2. Focus on interpreting data

Scientists need to be able to identify patterns in experimental data. This can be a complex skill and students may face difficulties doing this in exams if they have not practised it beforehand. In Case study 2, the teacher shows her students examples of how data are presented in the media. It is a good idea, as a science teacher, to keep a file of cuttings from newspapers or magazines that you can use with your students. Any story related to science is worth keeping – you never know when it might be useful. Sometimes, newspapers present data in a particular way to make a specific point. Your students need to learn to be critical about what they read or hear. In the main activity, students are given the data in graphical form, but you could show them the graphs and the tables and get them to decide on the best way to display the data.

Case study 2: Explaining patterns in data

Mrs Maduhu had prepared a poster of graphs, charts and tables cut out of newspapers and magazines to show her class that these ways of presenting information are commonly used in many situations in daily life as well as in science, and science examinations. The ways of presenting the data included tables, line graphs and pie charts. She told her students that it was important that they became familiar with reading graphs, charts and tables and looking for patterns in the data so they could understand and explain what these forms of presentation showed. She also showed them how easy it is to emphasise a particular point by changing the scale on a graph.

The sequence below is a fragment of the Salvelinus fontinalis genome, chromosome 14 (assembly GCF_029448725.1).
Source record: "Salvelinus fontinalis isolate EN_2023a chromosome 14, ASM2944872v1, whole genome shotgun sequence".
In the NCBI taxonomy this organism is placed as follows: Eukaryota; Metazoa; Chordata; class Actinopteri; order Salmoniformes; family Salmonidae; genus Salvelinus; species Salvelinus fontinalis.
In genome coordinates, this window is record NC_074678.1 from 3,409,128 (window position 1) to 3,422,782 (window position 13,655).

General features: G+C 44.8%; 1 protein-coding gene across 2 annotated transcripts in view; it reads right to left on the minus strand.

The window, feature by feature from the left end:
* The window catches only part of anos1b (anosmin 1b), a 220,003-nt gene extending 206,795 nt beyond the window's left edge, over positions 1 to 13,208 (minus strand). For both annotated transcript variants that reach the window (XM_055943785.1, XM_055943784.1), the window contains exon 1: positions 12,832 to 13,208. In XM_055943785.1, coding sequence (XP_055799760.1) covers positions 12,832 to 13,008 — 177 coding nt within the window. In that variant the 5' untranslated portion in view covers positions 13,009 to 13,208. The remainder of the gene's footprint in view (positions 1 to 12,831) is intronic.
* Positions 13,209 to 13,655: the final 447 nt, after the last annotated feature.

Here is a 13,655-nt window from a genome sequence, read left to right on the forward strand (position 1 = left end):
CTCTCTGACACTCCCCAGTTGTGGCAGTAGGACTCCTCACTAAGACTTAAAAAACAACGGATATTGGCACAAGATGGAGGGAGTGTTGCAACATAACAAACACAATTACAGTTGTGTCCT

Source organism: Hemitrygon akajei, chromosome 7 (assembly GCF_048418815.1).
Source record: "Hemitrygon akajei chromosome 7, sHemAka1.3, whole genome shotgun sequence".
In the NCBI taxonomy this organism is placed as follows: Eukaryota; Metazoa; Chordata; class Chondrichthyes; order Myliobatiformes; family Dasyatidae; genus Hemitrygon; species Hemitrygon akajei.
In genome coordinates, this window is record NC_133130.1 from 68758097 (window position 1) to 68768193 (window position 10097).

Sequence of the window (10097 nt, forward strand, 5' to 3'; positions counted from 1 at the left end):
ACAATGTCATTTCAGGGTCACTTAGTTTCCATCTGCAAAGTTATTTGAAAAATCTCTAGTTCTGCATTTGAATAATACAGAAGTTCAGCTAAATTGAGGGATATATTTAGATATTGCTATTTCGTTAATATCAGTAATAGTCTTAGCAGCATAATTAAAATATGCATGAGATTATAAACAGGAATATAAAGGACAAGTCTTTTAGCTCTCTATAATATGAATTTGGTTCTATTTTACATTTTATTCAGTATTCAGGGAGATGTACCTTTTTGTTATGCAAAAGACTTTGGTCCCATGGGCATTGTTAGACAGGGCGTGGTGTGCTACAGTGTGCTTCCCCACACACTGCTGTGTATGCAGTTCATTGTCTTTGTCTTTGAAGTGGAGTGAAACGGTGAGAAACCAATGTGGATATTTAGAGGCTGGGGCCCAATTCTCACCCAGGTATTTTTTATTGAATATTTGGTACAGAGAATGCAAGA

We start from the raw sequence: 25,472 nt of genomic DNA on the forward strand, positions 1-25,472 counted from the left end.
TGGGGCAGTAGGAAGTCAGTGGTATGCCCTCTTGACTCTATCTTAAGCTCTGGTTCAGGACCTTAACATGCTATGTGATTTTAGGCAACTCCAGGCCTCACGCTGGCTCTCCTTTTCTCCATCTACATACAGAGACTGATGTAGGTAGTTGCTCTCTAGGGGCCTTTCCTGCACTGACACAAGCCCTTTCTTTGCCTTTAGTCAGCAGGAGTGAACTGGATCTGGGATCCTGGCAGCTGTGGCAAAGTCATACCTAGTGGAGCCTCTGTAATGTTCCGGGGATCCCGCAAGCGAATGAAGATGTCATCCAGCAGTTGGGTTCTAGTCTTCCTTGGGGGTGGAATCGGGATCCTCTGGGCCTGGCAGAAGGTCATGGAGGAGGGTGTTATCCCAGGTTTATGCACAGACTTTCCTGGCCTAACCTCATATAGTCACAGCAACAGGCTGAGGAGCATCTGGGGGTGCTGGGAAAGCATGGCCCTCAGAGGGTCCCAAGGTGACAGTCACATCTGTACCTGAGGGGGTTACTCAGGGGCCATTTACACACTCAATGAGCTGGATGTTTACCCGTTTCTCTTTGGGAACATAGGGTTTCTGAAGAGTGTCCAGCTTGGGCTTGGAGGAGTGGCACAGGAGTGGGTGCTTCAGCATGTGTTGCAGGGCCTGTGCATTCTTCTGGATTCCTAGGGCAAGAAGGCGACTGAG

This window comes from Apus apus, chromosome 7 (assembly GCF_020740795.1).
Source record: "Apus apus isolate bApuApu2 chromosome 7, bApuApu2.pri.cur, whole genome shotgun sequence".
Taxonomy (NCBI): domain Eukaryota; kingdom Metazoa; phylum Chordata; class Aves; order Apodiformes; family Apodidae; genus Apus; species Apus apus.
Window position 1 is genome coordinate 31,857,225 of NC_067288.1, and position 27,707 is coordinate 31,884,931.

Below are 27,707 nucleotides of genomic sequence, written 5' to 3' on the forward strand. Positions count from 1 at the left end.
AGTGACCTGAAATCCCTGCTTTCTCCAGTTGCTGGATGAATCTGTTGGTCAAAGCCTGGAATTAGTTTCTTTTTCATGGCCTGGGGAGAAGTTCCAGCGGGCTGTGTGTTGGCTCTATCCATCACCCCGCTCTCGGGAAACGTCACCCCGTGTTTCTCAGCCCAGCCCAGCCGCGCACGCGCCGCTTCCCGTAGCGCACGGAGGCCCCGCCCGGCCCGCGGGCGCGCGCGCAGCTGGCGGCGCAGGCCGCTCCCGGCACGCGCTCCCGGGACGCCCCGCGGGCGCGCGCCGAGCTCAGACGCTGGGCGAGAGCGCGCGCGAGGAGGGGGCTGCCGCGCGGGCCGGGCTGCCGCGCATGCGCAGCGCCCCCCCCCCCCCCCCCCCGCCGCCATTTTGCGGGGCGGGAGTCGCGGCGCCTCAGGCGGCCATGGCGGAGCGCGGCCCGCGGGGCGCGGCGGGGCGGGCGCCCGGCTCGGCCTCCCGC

Mrs Maduhu wrote three tables on the chalk board with data about cardiac output (Resource 4). She asked her students to copy the tables into their science books very carefully, to study the tables for their homework and to look for patterns in the figures.

She also asked them to use their knowledge of respiration to explain each pattern. For students who had time and were interested, she said they could do the same for Table 3. Next lesson, she put the students in groups of four and asked them to share their ideas. They had to choose one pattern they all agreed about, together with its explanation, and present this to the whole class.

Activity 2: Explaining patterns and peer review

Divide the class into groups of three to five students. Hand out a copy of the data on cardiac output and blood distribution to each group (Resource 3). If you do not have access to a copier, use Resource 4 and write the information on the chalkboard. Tell them to write three sentences that describe patterns in the data on a sheet of paper. Give them this example to start them off: ‘The amount of blood going to the brain stays almost the same during exercise.’ Tell them to pass their sheet to the next group, who should decide whether they think each statement is correct. If it is correct they should try to explain the reason for the pattern, using their knowledge of respiration and exercise. They should hand the paper on to a third group for checking. Each group should be asked to read to the class one of the patterns and the explanations written by their neighbours.

You can round off the lesson by reviewing two or three of the key patterns reported and their explanations. You can point out any important patterns that have not been reported on and you can congratulate your class on their developing analytical and interpretative skills.

1. Measuring changes in pulse rate

3. Baking and brewing